Please use this identifier to cite or link to this item: http://scholarbank.nus.edu.sg/handle/10635/22963
Title: The molecular epidemiology of Renal cell carcinoma: subtypes and prognosis
Authors: TAN MIN-HAN
Keywords: renal cell carcinoma, molecular epidemiology, prognosis
Issue Date: 28-Feb-2010
Citation: TAN MIN-HAN (2010-02-28). The molecular epidemiology of Renal cell carcinoma: subtypes and prognosis. ScholarBank@NUS Repository.
Abstract: The field of renal cell carcinoma (RCC) has evolved rapidly over the last five years, with the advent of novel therapies targeting specific molecular pathways dysregulated in RCC. The development of these drugs was via a classic bench-to-bedside fashion, where an understanding of the underlying biology in RCC permitted relevant drug development. The foundation of these biological insights was the careful pathologic subtyping of RCC, supported by advances in familial cancer genetics. These subtypes have tremendous clinical and biologic relevance, further illustrated by the clinical observation that survival outcomes in RCC may diverge more dramatically than almost any other cancer. The work presented here is divided into two areas ¿ the first being the evaluation of existing clinical models for outcome predictions in RCC, and the second being the evaluation of molecular models in RCC, and corresponding molecular insights. For the first area, we focused on the clinical models where epidemiologists and clinicians are actively seeking an optimal combination of clinico-pathologic variables for subtyping patients with RCC and predicting survival outcomes. Indeed, the literature is replete with a variety of proposed pre-operative and post-operative models. However, much less work has been invested in comparing these multiple models to choose one that is performing optimally. The work presented here compares multiple algorithms and nomograms to select an optimal and practical predictor in localized RCC that may be recommended for use internationally for individual prognostication and in clinical trials of adjuvant therapy. We compare several clinical post-operative models including the Leibovich model, the UCLA Integrated Staging System (UISS), the Karakiewicz nomogram, the Kattan nomogram and the Sorbellini nomogram, and conclude that the best performing model is the Karakiewicz nomogram. This finding is of relevance in individual patient counseling, biomarker research and pharmaceutical trial design for adjuvant therapy. For the second area on molecular models in RCC, I derive and evaluate useful molecular predictors in the various subtypes of RCC in terms of pathology and prognosis. Thus, various hitherto undescribed subtypes of RCC with distinct molecular and clinical profiles may be defined here. We have generated novel expression predictors of prognosis in clear cell RCC as well as papillary RCC, while concurrently generating insights into the molecular mechanisms underpinning these prognostic differences. For the rarer chromophobe RCC, we have reported a novel expression predictor discriminating chromophobe RCC from its close benign counterpart, renal oncocytoma, which was externally validated. We also found that somatic pairing of chromosome 19q, an unusual cytogenetic finding, was found in renal oncocytoma but not in chromophobe RCC, and was associated with deregulated oxygen-sensing response. Overall, our findings provide not only a comprehensive analysis of gene expression in the various molecular subtypes of RCC, but has also provided multiple insights into the potential pathogenesis of each RCC subtype. Finally, I hope that this work embodied in this thesis allows the scientific community investigating RCC to prepare its labours with a firm foundation from a clear understanding of the molecular epidemiology and pathology of RCC.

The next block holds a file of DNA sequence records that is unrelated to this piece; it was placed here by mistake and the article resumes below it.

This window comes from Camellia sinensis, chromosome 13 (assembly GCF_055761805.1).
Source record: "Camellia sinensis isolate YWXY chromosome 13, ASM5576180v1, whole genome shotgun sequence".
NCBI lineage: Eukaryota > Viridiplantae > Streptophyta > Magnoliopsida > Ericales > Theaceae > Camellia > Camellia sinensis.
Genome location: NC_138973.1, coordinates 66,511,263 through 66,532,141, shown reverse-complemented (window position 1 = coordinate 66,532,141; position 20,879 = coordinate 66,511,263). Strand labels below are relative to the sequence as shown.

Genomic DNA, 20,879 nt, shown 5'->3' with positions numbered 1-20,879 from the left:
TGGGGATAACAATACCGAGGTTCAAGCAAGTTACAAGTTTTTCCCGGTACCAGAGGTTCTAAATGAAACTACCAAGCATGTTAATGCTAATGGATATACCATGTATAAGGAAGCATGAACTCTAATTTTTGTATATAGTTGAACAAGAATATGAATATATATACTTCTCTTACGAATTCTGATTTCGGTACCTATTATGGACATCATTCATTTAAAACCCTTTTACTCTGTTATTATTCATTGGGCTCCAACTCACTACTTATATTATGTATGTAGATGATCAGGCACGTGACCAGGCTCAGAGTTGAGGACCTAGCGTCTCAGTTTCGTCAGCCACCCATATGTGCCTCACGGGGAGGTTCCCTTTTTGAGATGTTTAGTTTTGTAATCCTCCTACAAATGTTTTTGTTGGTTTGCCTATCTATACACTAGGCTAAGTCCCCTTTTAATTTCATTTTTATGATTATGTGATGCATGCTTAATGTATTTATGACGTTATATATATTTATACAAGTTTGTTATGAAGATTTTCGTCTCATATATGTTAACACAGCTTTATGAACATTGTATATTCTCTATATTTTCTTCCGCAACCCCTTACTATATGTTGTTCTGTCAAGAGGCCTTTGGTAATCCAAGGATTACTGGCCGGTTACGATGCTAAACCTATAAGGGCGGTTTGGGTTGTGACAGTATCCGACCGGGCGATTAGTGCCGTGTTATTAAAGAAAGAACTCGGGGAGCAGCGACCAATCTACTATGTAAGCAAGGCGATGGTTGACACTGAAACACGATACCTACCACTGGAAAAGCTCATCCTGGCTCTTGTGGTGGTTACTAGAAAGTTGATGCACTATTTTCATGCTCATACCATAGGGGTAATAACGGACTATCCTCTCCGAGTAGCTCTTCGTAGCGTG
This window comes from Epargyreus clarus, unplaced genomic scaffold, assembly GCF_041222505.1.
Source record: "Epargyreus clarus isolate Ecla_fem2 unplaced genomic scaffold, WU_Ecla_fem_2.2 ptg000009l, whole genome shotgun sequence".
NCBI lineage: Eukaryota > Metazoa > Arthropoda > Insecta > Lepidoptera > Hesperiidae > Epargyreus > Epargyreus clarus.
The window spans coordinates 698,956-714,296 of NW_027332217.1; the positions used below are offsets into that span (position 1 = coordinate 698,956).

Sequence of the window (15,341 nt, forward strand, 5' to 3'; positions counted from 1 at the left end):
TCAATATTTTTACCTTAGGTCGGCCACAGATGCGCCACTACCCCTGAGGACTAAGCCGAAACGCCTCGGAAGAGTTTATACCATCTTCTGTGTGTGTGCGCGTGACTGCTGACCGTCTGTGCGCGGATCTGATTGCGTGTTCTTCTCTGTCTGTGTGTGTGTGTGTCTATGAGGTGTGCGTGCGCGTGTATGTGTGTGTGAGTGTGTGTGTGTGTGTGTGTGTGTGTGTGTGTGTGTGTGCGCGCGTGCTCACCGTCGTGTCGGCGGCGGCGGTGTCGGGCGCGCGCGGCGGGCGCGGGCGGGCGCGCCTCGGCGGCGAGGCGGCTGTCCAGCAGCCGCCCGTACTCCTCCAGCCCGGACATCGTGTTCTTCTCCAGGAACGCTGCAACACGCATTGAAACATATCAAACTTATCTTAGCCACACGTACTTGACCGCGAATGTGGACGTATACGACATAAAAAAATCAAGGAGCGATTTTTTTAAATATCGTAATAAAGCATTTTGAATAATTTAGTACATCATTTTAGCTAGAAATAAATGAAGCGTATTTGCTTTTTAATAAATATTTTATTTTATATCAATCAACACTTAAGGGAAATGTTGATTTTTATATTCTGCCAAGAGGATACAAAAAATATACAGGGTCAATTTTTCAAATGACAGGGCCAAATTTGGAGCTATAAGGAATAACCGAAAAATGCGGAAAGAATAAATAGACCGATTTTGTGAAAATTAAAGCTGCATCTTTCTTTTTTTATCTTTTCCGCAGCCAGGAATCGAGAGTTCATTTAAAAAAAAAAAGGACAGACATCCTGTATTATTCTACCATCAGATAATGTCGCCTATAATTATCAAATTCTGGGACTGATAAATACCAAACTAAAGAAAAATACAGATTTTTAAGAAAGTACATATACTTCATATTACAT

URI: http://scholarbank.nus.edu.sg/handle/10635/22963
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